Only once you are in possession of a formal contract that satisfies these issues should you part with the deposit and get the ball rolling – and if that sounds a bit intimidating, you can always appoint a professional management company to represent your interests, oversee the build and conduct the purchase on your behalf.

Sliding soft top – Benetti Veloce 140

Your dream boat can provide years of pleasure.

Get your family involved

Whether buying new or used, it pays to take someone along who doesn’t care whether you buy the boat or not. The crushing pragmatism of an indifferent friend can be very useful in making your assessment of a boat more realistic. And similarly, if you expect your partner or kids to spend long weekends alongside you on your boat, make sure you let them have their say. The most common areas of contention involve the toilet and shower facilities, the privacy (or otherwise) of the cabins and the sheer size of the boat itself. If it’s too cumbersome to be used with ease when your crew consists of your untutored partner and kids, then you either need to get everyone properly trained up or have a rethink.

The scale and position of the galley is also a big thing for a lot of people and boat builders often cater for that by dialling in various options for the layout. Do you want it down below, out of the way, minimising cabin space but freeing up the main deck? Or do you want it in pride of place at the back end of the saloon, with easy guest interaction and inspiring views of the horizon? If you’re buying new, taking a family approach to these key questions enables you to sit down together at home and get excited about picking your layouts, speccing your options and making your boat feel more special. Taking regular visits to the factory to see the boat in build will then not only keep things on track and maintain levels of quality, but keep everyone excited about taking delivery of the boat they helped design.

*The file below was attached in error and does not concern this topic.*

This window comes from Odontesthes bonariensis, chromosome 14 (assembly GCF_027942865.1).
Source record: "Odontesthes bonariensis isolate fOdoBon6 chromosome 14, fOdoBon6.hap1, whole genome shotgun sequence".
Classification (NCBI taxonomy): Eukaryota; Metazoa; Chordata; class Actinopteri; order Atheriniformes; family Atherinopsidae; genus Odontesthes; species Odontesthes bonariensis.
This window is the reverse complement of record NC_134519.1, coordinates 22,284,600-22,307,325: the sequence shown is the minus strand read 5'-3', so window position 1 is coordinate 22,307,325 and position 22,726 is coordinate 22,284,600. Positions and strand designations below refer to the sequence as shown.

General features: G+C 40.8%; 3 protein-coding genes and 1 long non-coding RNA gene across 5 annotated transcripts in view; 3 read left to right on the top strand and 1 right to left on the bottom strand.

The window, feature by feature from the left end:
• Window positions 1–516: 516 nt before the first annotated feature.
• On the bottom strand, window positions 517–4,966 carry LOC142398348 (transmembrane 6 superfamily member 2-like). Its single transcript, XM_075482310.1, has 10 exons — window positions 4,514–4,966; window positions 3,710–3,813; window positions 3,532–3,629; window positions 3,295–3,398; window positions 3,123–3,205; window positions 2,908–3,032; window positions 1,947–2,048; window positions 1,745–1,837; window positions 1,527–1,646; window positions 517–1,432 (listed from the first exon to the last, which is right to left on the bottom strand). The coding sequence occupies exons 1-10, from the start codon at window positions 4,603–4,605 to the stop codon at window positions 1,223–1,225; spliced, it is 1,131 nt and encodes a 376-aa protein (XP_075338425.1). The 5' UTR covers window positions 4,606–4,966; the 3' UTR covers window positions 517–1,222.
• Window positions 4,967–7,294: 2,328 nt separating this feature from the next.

Get a survey

You tend to miss plenty of things on a first viewing so, whether you’re buying new or used, take photos of everything. When you sit down at home and run through your images alongside a graphic of the boat’s layout, you will then be in a much better position to judge what you’ve seen and to put together a list of priority questions to broach with the owner or dealer when you go for a second look.